Bringing VR out of office and study spaces will serve to help it attract the new audiences it needs to continue growing
With version Five-0, Linspire has crafted a Linux operating system that just about anyone can use - but these days, such a thing really isn't all that unique. Unfortunately, Linspire Five-0 distinguishes itself only with its custom applications and its penchant for repeatedly clawing at your wallet. Better Linux alternatives are out there.
Price$ 149.00 (AUD)
Linspire Five-0 is the latest edition of the Linux distribution once known as LindowsOS and it continues to target Windows refugees.
I tested a beta version of the OS and soon realised why I'm glad competition exists in the Linux realm: if Linspire was my only option, I'd probably stick with Windows.
Things started off well: the installation took less than a dozen clicks and only 20 minutes. However, unlike most installers, Linspire's cannot shrink existing Windows partitions to make room on the drive for Linux, so I had to turn to a third-party partitioning tool to do the job. The installer asked me no questions about my hardware - a nice change of pace from most Linux installers.
When you log in, Linspire presents an attractive desktop with icons, a start menu, a system tray, and a taskbar, all in the places a Windows user would expect to find them.
Linspire includes the OpenOffice productivity suite, plus Mozilla for Web browsing and e-mail. The much-lauded Gaim provides instant messaging on all the popular IM networks, but this customised version nags you to sign up for a free Voice over IP (VoIP) account at SIPphone.com, another company started by Linspire founder Michael Robertson. The nag note appears repeatedly until you finally relent and open an account with the service.
Linspire throws in a few other applications as well. Lphoto is a picture manager similar to Apple iPhoto. Lsongs is a music library program that plays MP3s and streams Internet radio stations - the app integrates with the MP3tunes.com music store (another Robertson creation).
If you want to install more programs and you're not a Linux geek familiar with compiling from source code, you'll likely turn to CNR, Linspire's system for downloading and installing software. CNR stands for "Click-N-Run" but could just as easily stand for "Collect New Revenue." A subscription to CNR costs $US50 per year for the privilege of downloading mostly free software (Linspire is the only Linux distribution that charges for this sort of thing). New Linspire buyers get a no-cost trial with CNR, but that lasts only 15 days.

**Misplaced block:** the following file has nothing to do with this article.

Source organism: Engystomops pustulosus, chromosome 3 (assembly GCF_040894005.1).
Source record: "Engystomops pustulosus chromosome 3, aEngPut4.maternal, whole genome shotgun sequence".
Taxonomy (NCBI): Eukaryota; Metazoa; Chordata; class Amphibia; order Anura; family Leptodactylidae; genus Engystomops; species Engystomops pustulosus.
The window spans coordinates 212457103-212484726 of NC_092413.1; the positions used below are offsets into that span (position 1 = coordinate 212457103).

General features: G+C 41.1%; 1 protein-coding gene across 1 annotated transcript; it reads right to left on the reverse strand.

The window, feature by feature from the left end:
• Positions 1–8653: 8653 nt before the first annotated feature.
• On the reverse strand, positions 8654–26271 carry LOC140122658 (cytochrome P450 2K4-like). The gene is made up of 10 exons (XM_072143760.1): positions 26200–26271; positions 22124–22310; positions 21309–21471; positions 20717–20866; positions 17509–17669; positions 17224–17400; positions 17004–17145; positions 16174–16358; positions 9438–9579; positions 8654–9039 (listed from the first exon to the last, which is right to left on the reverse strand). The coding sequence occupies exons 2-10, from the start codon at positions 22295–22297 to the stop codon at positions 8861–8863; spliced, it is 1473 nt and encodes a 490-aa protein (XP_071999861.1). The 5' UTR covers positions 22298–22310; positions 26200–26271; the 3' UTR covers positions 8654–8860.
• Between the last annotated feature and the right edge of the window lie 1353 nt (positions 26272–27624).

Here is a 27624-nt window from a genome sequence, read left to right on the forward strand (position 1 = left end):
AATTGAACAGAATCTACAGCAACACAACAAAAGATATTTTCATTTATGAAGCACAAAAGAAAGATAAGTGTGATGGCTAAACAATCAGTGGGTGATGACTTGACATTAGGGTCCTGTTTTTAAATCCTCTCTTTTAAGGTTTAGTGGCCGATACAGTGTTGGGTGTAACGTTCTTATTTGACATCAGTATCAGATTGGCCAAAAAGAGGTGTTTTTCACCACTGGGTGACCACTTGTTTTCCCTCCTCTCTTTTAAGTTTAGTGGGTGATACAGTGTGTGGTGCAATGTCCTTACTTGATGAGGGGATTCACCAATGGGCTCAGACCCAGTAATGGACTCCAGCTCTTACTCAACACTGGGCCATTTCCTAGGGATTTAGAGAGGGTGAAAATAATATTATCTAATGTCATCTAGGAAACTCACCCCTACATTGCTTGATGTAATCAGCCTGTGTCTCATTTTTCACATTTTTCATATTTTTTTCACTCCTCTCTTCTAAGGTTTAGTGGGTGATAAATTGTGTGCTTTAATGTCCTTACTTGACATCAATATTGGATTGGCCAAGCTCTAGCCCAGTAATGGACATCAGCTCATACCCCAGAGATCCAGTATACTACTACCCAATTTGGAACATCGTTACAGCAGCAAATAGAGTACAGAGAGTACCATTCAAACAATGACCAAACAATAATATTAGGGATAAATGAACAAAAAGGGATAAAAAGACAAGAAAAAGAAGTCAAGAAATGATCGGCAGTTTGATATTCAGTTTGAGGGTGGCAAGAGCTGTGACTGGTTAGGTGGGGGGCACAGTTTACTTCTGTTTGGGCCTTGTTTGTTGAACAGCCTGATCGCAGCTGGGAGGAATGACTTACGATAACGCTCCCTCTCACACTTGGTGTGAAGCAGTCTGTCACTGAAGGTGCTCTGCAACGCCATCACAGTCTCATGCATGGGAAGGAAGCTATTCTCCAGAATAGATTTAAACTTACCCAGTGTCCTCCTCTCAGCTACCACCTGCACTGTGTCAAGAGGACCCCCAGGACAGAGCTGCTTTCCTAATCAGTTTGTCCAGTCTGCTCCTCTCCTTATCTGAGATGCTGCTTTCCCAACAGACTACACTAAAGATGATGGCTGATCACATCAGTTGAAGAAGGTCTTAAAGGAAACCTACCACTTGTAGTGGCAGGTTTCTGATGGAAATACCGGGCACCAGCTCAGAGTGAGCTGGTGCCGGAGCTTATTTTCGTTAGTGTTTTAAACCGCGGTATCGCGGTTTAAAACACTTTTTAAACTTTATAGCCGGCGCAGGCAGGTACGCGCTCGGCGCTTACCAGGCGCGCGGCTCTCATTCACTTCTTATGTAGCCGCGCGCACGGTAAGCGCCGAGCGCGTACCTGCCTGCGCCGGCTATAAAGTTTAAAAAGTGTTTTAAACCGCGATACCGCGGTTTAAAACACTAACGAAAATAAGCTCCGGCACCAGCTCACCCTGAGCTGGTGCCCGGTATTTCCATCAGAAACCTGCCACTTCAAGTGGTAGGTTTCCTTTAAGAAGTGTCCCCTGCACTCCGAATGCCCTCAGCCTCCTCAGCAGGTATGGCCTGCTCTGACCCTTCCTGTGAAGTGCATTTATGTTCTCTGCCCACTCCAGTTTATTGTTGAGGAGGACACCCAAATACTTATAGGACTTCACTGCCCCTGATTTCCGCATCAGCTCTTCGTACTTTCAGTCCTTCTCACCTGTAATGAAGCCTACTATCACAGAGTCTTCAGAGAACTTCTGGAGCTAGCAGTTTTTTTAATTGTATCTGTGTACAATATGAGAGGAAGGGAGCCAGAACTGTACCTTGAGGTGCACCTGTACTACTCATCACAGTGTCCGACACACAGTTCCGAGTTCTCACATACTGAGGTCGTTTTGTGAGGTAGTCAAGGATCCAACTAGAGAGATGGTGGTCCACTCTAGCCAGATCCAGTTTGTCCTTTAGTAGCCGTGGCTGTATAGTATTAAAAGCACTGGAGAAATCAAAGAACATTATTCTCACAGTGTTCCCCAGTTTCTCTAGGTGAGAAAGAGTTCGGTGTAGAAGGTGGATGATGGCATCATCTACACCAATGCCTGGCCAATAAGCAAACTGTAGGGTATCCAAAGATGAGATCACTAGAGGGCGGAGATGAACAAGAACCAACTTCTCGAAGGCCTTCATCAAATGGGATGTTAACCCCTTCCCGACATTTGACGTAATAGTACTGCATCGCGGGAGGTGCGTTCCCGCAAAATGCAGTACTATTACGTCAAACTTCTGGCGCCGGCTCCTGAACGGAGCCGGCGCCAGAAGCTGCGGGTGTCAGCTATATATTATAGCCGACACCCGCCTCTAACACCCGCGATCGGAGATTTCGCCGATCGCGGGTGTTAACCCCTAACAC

And the selling doesn't stop there. An icon in the system tray activates a sales pitch for VirusSafe, a $40 add-on that purports to keep a Linspire system free of viruses. But closer examination reveals that the application only scans for Windows viruses that cannot infect the Linspire OS in the first place. A Linspire representative pointed out that VirusSafe could prevent you from forwarding viruses to your unwitting Windows-using friends. If you think that's worth the price of admission, feel free to pay up.
Linux as it should be
Xandros is the king of user-friendly Linuxes, and version 3 proves this solid package is only getting better with age. More than any other Linux distribution I've tried, Xandros just works. It talks to the Windows network in your home or office. It cooperates with USB devices such as portable music players, digital cameras and keychain drives. It will play back your MP3 files and DVD movies without requiring any hacking on your part (unlike Ubuntu or Fedora Core Linux - the latter discussed further on page 116).
The $90 Deluxe Edition of Xandros includes CrossOver Office (which lets you install and run Microsoft Office) and comes with a great 350-page manual. Plus, the Xandros Networks application provides access to the entire world of free software the way it was meant to be: without any fees. For my in-depth look at Xandros Desktop OS Deluxe Edition 3, see May 2005's Linux Here's How column.
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